Cass Sculpture Park & Foundation

Wendy Ramshaw’s Gate announces the entrance to the Cass Sculpture Foundation. Its circular form, full of abstract line and symbol, bears the number five, representing the first five years of the foundation.

Whilst on a recent client visit outside of London, Nicky took some time to visit the magnificent Cass Sculpture Foundation in Goodwood, West Sussex.

Cass Sculpture Foundation was founded in 1992 by Wilfred and Jeannette Cass. Their mission was to provide support for artists to achieve new levels of ambition in the field of large-scale sculpture. The result is a pioneering not-for-profit organisation that inspires, enables and presents the output of some of the most important figures in contemporary sculpture.

Phillip King, Sun’s Roots II, 2008, Painted steel

Today CASS is a multifaceted organisation with a rich heritage. It consists of a commissioning body, a centre for education and exhibition  programming and a provider of consultancy services.

Passionately committed to nurturing new as well as established talent, the organisation commissions new works every year. The 26 acre grounds are consequently home to a constantly evolving display that has included sculptures by Anthony Caro, Eduardo Paolozzi, Rachel Whiteread, Tony Cragg, Antony Gormley and Sara Barker amongst others. CASS supports its commissioned artists at every step of the process, from conception to fabrication, exhibition and sale. As such, it provides exceptional opportunities for sculptors in the UK as well as internationally, and at varying stages in their careers.

Danny Lane, Stairway 2005, Glass, Steel, 600 x 190 x 418 cm, Edition of 6
Lane’s Stairway makes bold references to both art history, particularly Brancusi’s endless column, and the historical symbol of Jacob’s Ladder. This is the symbolic pathway one should follow in order to secure entry into heaven, commonly referred to as a ‘stairway to heaven.’ Without a landing, Stairway seems to stretch on into infinity and, in combination with its luminous surface, enables it as such a pathway. Lane has etched the glass surfaces to refract light, giving the illusion that this work is lightly covered in water and evoking ideas of impasse; that the ‘stairway’ is not always easily navigable.

CASS is funded by sculpture sales, consultancy and philanthropy. All the works on display are available for sale, with proceeds split equally between the artist and the organisation in order to fund new commissions. In the past 26 years, CASS has invested in almost 300 Artists.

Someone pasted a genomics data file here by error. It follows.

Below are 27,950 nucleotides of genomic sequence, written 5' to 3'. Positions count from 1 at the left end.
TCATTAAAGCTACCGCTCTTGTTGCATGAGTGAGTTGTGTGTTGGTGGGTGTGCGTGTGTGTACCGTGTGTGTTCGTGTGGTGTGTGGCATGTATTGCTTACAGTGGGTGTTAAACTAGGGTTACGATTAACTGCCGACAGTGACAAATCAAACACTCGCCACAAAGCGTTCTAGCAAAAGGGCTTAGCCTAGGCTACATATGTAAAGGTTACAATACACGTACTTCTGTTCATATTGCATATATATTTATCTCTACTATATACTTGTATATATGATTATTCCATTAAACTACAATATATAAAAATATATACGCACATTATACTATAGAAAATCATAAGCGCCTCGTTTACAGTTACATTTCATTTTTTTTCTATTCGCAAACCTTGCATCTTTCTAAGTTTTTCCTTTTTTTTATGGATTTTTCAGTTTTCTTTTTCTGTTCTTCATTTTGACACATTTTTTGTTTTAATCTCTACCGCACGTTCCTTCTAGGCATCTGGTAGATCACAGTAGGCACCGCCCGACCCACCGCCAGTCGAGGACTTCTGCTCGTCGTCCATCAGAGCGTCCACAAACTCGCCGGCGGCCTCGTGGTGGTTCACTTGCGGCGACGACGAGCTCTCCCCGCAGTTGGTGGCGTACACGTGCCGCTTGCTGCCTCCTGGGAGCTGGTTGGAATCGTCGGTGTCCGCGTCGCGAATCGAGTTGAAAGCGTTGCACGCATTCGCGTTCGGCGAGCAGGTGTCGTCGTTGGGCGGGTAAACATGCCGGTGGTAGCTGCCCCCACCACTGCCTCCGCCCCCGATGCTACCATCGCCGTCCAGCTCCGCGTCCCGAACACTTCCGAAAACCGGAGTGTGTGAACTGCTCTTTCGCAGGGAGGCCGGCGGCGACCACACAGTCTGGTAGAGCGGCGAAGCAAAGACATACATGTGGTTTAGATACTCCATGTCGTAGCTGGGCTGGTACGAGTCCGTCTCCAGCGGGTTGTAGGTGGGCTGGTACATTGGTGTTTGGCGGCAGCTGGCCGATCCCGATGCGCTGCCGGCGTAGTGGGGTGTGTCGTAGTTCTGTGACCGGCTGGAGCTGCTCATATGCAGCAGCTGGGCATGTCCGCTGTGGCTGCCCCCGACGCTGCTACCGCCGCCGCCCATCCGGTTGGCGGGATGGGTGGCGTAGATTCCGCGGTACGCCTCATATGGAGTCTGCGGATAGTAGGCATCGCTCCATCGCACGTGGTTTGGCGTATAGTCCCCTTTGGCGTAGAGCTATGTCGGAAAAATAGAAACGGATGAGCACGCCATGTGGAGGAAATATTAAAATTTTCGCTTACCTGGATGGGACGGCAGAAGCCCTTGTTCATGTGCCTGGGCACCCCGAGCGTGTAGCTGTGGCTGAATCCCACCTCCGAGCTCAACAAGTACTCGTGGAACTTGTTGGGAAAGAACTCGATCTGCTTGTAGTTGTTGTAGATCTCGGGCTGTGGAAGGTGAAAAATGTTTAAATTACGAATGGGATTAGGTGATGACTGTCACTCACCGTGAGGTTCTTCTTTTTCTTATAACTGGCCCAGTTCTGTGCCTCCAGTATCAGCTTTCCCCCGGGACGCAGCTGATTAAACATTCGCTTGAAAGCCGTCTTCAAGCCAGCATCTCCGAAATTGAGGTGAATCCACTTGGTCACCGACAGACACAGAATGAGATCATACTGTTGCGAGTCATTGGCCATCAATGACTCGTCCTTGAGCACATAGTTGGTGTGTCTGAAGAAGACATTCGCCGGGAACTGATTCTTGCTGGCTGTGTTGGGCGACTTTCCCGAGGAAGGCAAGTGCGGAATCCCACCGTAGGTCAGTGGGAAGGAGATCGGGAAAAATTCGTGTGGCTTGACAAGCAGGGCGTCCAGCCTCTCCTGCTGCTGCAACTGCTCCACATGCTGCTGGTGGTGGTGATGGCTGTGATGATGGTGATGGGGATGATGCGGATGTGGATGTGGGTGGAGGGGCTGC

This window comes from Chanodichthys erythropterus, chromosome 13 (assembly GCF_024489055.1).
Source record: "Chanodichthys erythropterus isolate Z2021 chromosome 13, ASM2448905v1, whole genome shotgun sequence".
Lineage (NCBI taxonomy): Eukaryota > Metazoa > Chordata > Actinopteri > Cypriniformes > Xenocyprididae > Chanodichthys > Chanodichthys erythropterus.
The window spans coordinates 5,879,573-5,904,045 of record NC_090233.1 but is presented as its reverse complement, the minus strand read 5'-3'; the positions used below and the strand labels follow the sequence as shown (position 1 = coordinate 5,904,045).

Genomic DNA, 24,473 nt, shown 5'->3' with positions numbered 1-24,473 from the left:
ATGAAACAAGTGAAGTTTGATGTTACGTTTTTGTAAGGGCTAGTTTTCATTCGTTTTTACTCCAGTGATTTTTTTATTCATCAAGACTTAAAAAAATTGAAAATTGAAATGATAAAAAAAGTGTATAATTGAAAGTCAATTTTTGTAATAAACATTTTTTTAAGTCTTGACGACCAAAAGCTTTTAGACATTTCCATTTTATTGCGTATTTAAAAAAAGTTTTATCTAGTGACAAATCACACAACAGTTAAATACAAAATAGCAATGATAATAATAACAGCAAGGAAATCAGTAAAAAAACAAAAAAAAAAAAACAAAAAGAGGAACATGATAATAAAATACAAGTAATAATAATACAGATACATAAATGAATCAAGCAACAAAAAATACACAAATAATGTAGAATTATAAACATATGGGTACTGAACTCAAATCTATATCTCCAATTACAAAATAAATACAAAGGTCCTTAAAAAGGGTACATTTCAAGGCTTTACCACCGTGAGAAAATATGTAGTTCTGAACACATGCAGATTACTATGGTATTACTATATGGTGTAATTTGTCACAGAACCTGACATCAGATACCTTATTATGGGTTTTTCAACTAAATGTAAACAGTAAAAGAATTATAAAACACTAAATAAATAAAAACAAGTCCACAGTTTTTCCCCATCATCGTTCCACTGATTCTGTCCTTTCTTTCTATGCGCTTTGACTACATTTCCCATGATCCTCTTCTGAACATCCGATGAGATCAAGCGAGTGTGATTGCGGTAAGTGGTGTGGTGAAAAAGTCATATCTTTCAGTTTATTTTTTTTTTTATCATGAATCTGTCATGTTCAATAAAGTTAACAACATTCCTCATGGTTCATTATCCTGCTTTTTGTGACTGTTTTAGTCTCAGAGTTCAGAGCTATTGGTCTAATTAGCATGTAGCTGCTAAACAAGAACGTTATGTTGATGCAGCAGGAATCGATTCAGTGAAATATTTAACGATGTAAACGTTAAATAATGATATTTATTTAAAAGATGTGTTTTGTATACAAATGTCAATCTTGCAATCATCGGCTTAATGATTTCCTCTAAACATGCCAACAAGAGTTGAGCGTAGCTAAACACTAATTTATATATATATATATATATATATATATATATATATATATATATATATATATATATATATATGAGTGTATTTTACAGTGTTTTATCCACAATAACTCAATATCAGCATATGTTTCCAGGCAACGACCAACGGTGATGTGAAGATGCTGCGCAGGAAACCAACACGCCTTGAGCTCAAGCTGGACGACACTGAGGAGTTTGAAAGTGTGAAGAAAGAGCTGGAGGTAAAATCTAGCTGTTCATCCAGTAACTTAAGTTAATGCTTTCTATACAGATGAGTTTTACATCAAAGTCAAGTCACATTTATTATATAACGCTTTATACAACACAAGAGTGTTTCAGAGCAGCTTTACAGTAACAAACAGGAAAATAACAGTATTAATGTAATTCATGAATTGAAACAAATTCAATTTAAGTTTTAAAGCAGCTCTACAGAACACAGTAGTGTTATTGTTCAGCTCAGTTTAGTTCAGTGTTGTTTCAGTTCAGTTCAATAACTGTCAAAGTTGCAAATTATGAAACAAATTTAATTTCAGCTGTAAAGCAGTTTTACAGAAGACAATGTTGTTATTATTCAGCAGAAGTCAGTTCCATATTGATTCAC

Right, by David Annesley, Mandala Eighty is inspired by a series of drawings made by a psychiatric patient of Dr Carl G. Jung in the 1960s. These drawings were based on mandala’s and a selection of which are published in ‘archetypes of the collective unconscious’ by C. J. Jung. Mandala is an ancient Sanskrit word meaning circle, polygon, community or connection and is a symbol used in various religions, particularly Buddhism.

Left, Zadok Ben-David, Exotic Tree is set within a wooded glade Exotic Tree creates an illusory sense of the fantastical or mysterious. Tiny, silhouetted figures are just visible within the boughs of the three-metre tall steel form. Part of the artist’s series of Inner scape sculptures, which play upon the idea of worlds existing within a larger subject matter, the work addresses imagination, the realm of dreams and the relationship between man and nature.

Song Ta’s ‘Why do they never take colour photos’. This humorous installation centres on a political figure that has become synonymous with China itself, both nationally as well as internationally. The work consists of a grey, large-scale bust of Chairman Mao, copied from a well-known sculpture ubiquitously seen throughout China and transported to the grounds of the Cass Sculpture Park.

Jake and Dinos Chapman ‘The Meek Shall Inherit the Earth but not the Mineral Rights’ comprises of three large-scale sculptural dinosaurs entitled The GoodThe Bad and The Ugly. Towering at over 8 metres, these impressive corten steel works are a development from an earlier installation, Hell 65 Million Years BC.

The title is a quote by the oil and art tycoon J. Paul Getty who appropriated and extended the biblical verse The Meek Shall Inherit the Earth, which promotes the civilised and respectful manner of setting goals and fulfilling them, into a cynical reflection on the necessary grind of capitalist and empirical expansion. Resembling a make-your-own children’s play kit these dinosaurs appear ostensibly clumsy and lovable, however aligned with this title they signal the humour, and deceptive quality of first impressions, commonly associated with the Chapmans.

The Foundation suggest you leave at least 2 hours to discover the grounds when visiting.

Cass Sculpture Foundation
New Barn Hill, Goodwood
West Sussex
PO18 0QP

Nicky’s World May 2019